Delaware State of the State: Governor Admits Budget Deficit “A Simple Math Problem” But Proposes More Spending

To his great credit, Governor John Carney admitted in his 2018 State of the State Address, that the state’s substantial future structural budget deficits are “a simple math problem. Our long-term growth rate for state spending is two times the growth rate of our revenues. We have to find a long-term way to limit our spending growth.” Indeed, general fund spending jumped more than 14 percent in just five years, 2012-2017.

Citing rising healthcare costs as chief-driver of higher state spending, Carney warned that at the current rate of increase, healthcare spending as a proportion of the state budget—currently 30 percent—will more than “double over the next decade” putting  “a squeeze on both Delaware families and business owners. These rising costs also make it harder to invest in education, public safety, and our workforce.” Encouraging action, the governor declared, “we’re spending too much money on healthcare, and not getting the best results. We all need to come to the table – state government and hospitals most of all – and be part of the solution.”

On healthcare, Carney called for more spending and investments to fight opioid addiction, including reducing the over-prescription of high-level painkillers, and expanding access to drug rehab treatment. He also noted the need for better wellness and safety in state prisons – announcing the installation of better camera systems and more investment into corrections officers.

The governor also asked lawmakers to spend more on education, and to hire hundreds more teachers for schools across the state. The governor sadly acknowledged that public schools in Wilmington are some of the worst performing in the state, while also being comprised of a majority of lower-income individuals. He implored lawmakers to devote additional resources to schools and neighborhoods in Wilmington to reduce violence and improve education.

Although economic growth picked up towards the end of 2017, longer term, the  state ranks 30th in economic performance according to the ALEC-Laffer State Economic Competiveness Index. State GDP growth is 36th in the nation over the past 10 years and employment growth has been below average. Data shows positive net in-migration, but with working age population stagnating and retired population rising, the driving force of the economy is eroding.

Unfortunately, the governor’s solution for job growth is an expansion of crony tax subsidies and carve outs rather than broad-based reform. He boasted that the state has “partnered with the private sector to drive job creation…[and] directed new resources to support small business” and called for an expansion of the Angel Investment Tax Credit. This tax credit flows for particular “qualified investors” in specific types of businesses. This does nothing to reduce the negative impact the 11.69 percent top corporate income tax rate—the 3rd highest in the nation. And special favors do nothing to alleviate the damage from the 11th highest top personal income tax rate of 7.85 percent.  Academic evidence consistently shows these taxes on productivity (particularly corporate taxes) are especially detrimental to economic growth and jobs.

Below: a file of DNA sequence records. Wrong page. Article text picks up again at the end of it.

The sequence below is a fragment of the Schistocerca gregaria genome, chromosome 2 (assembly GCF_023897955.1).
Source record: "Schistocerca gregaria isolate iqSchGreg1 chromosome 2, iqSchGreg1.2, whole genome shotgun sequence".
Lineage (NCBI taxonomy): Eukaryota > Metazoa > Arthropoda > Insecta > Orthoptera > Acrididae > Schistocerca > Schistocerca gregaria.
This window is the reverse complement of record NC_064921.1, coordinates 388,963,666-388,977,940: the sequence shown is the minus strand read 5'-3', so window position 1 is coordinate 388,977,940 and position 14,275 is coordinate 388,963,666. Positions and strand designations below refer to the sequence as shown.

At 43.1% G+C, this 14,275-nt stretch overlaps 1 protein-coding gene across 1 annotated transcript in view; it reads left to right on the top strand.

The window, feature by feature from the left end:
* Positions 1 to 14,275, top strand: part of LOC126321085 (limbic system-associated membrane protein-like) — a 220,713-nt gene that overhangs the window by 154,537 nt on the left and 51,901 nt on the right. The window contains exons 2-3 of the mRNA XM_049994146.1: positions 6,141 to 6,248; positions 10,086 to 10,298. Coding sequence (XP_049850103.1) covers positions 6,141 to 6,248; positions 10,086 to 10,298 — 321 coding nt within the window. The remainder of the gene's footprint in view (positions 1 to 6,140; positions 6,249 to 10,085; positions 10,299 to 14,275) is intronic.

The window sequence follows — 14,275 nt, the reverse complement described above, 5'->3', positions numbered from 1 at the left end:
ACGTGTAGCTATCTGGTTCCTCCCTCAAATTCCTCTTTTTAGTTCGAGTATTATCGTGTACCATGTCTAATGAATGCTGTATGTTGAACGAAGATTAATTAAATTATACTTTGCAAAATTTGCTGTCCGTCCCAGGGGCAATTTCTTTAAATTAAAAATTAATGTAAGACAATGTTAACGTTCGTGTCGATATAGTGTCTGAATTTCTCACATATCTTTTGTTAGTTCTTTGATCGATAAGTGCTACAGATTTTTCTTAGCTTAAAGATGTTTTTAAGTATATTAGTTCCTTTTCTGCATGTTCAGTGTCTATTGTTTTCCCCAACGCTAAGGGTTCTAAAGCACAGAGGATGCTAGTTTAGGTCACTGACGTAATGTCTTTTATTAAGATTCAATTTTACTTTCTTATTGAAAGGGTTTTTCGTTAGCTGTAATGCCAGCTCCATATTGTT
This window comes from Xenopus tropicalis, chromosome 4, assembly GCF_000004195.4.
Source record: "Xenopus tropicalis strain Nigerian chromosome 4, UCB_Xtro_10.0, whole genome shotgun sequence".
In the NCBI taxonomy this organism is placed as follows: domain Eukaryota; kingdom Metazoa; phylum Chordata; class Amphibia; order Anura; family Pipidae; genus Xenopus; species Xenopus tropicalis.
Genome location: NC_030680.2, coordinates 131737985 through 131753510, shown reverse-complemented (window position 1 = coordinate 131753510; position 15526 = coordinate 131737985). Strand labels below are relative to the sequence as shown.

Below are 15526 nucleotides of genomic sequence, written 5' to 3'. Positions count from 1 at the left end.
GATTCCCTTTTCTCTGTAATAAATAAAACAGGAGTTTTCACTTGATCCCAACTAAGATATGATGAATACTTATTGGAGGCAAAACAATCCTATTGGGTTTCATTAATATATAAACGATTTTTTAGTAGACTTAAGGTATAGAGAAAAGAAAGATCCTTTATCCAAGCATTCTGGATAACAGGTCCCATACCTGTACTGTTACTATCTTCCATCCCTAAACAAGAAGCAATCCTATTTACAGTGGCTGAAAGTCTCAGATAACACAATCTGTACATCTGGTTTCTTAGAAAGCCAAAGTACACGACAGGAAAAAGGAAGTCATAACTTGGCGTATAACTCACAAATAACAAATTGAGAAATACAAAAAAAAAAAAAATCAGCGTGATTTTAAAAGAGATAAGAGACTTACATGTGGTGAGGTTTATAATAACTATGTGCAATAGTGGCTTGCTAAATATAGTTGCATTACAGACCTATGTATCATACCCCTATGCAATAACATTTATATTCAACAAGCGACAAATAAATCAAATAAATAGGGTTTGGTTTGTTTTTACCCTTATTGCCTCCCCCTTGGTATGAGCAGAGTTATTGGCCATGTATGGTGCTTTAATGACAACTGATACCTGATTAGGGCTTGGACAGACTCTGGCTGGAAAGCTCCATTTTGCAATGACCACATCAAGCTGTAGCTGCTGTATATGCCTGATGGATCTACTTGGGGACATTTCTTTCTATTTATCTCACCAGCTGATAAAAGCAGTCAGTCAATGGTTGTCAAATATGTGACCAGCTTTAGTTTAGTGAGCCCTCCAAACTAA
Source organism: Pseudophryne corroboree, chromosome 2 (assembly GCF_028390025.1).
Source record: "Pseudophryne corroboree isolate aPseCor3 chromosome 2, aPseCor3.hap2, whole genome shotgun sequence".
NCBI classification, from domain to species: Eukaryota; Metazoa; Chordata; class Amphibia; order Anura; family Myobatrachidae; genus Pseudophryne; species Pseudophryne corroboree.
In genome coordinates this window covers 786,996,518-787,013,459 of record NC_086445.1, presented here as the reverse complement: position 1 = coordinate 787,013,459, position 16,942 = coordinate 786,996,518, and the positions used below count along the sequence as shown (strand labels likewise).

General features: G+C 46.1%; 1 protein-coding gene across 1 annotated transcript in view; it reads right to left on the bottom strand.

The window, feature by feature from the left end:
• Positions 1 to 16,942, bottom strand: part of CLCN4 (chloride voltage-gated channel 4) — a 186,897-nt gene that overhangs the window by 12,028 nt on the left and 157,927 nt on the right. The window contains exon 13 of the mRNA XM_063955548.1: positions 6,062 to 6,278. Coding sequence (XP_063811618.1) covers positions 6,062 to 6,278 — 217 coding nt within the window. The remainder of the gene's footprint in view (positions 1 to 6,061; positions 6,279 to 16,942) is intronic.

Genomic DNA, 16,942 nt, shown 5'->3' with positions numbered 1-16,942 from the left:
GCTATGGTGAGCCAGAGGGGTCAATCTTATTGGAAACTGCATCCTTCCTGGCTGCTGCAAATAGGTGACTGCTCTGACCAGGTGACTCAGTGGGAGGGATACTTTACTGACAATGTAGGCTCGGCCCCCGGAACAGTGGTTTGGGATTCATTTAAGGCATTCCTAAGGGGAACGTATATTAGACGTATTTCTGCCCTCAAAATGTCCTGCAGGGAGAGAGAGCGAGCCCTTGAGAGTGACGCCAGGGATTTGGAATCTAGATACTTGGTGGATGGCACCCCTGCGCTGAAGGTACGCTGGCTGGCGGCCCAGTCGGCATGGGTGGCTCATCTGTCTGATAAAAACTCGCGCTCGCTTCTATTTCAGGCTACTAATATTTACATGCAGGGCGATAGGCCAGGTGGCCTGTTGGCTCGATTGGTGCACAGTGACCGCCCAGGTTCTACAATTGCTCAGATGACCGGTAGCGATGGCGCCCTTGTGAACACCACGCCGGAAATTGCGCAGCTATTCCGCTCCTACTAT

Despite raking in nearly double the tax revenue they did in 1997, Delaware continues to experience budget deficits. There’s no getting around that excessive spending is a key factor of the state’s long-term structural deficit, and only compounds the problem of a shrinking working-age population relative to retirees. The state is losing the very driving force of its economy.

The governor is right. The state “cannot build new ongoing spending on top of one-time revenues. It’s just not responsible, and we can’t allow it, no matter how compelling the cause.” But his hints at budgetary discipline were overshadowed by proposals increased spending on infrastructure, education, health, and law enforcement. With an Economic Outlook ranking 37th nationally in Rich States, Poor States, Delaware is a far cry from being competitive. Should lawmakers seek to improve this record and produce widespread opportunity, broad-based rather than narrowly-targeted tax relief and prudent budget prioritization are the solution.